The stories were written as a part of the Winter Institute,  a full-fledged three credit course in the academic calendar of the Masters in Urban Policy and Governance program at the School of Habitat Studies, TISS Mumbai. The institute is conceived as a platform for interdisciplinary collaborative learning through research and action in the field. This year, the Winter Institute was held in collaboration with Centre for Environment Education (CEE), Pune, an organisation that is actively involved in urban issues in Pune. Through immersive and intense fieldwork, this exercise was designed to develop a critical understanding of how urban streets are perceived and used by multiple stakeholders through formal and informal mechanisms of governance (codes, rules, regulations and practices) and to indicate spaces and mechanisms that support “commoning of governance” of the street – i.e., spaces/ mechanisms/ institutions that enable collaboration, facilitate sharing and cooperation for collective action to co-manage and co-create the street as urban commons. The exercise was seen as particularly significant in light of the radical socio-spatial transformations that certain streets were undergoing in Pune as a result of the Smart City projects.

How did we go about it?

The exercise took place in the residential cum commercial Aundh-Baner-Balewadi area in Pune where the idea of a world class city is being pushed through a slew of physical infrastructure projects that seek to reconfigure the space of the streets and uses of streets as part of the area-based proposal of the Smart City Mission in the city. The fieldwork was done over a period of ten days by 20 students, divided into 6 groups analyzing 9 streets which were to be developed under the Smart City pilot project. The students conducted detailed transects of the streets in the Aundh-Baner-Balewadi area. They also interviewed a variety of stakeholders from residents, shopkeepers, vendors, cyclists, motorists, etc and interacted with the street design consultants, engineers from PMC, vendor’s union etc. Interviews with city officials and consultants were facilitated by CEE. as part of the exercise. Finally, CEE also organised a mini public, bringing multiple-stakeholders onto a participatory discussion table with the help of the students and their work in the area. With the overarching theme, ‘commoning of governance’, the idea was to identify uses of the street and its users, identify the stakeholders and conduct a stakeholder analysis of the area and understand the role and needs of various groups of the society.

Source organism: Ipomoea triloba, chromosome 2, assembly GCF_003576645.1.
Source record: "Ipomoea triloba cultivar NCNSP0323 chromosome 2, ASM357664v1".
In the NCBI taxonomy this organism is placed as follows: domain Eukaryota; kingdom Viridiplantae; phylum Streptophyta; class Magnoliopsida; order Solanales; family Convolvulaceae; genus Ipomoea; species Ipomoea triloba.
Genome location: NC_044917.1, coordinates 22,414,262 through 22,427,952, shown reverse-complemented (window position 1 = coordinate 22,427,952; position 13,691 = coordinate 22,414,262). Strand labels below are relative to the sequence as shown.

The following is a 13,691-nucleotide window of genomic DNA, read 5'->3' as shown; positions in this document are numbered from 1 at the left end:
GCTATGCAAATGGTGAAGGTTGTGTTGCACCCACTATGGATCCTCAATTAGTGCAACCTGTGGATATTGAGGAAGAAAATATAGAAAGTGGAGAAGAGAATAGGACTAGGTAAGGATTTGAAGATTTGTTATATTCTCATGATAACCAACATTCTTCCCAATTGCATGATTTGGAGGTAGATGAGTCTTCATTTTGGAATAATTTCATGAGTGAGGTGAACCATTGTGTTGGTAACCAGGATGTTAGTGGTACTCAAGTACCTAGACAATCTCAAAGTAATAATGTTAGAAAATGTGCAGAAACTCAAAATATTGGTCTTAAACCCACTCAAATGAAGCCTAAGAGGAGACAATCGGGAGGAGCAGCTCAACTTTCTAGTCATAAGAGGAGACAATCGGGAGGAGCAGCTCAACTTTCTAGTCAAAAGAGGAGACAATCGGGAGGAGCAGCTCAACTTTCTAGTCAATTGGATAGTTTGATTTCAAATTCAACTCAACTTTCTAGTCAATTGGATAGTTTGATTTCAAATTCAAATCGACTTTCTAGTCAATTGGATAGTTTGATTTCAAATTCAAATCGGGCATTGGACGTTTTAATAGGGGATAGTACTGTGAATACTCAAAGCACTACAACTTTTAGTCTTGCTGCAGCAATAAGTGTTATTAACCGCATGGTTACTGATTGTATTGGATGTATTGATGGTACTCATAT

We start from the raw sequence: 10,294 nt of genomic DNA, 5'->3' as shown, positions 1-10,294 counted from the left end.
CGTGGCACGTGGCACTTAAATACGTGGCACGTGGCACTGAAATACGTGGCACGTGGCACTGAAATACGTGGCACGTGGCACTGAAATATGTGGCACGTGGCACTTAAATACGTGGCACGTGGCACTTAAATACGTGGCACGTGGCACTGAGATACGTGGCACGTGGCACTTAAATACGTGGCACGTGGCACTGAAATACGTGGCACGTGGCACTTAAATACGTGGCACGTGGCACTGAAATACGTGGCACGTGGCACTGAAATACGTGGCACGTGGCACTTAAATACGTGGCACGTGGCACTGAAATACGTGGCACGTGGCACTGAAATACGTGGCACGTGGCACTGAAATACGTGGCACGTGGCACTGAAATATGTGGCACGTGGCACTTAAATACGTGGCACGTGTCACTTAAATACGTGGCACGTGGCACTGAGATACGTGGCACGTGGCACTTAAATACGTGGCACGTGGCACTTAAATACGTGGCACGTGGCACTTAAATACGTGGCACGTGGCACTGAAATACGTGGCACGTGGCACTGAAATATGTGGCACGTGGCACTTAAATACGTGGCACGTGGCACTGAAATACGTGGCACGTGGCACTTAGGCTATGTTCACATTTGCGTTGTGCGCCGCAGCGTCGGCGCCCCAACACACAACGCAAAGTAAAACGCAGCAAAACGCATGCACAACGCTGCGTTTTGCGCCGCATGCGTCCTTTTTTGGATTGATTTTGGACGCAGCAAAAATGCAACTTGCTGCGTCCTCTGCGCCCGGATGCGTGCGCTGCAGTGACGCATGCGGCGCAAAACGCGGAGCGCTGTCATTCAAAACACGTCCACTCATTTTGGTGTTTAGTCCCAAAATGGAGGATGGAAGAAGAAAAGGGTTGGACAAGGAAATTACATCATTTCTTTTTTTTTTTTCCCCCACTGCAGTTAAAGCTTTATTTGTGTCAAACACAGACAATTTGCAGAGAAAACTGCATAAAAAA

What did the students study?

The Smart City Mission was launched in June 2015 by the Government of India under Ministry of Urban Development as an urban renewal and retrofitting programme with the stated aim of making the cities sustainable, inclusive and citizen friendly. Pune was selected as a part of the Smart City Project in the country to receive funds from the Central Government in the first round itself after performing well in the 2-stage selection process (Smart Cities Mission, MoUD). In consonance with the guidelines of the Mission, the PSCDCL has come with its mission proposals. The first point in the proposal document states: “A smart city constantly adapts its strategies incorporating views of its citizens to bring maximum benefit for all”. The Mission therefore intended to plan and implement the projects through participatory processes.  However, in 2016, a Special Purpose Vehicle – the Pune Smart City Development Corporation Limited (PSCDCL) was formed to implement the Mission in Pune bypassing the urban local body.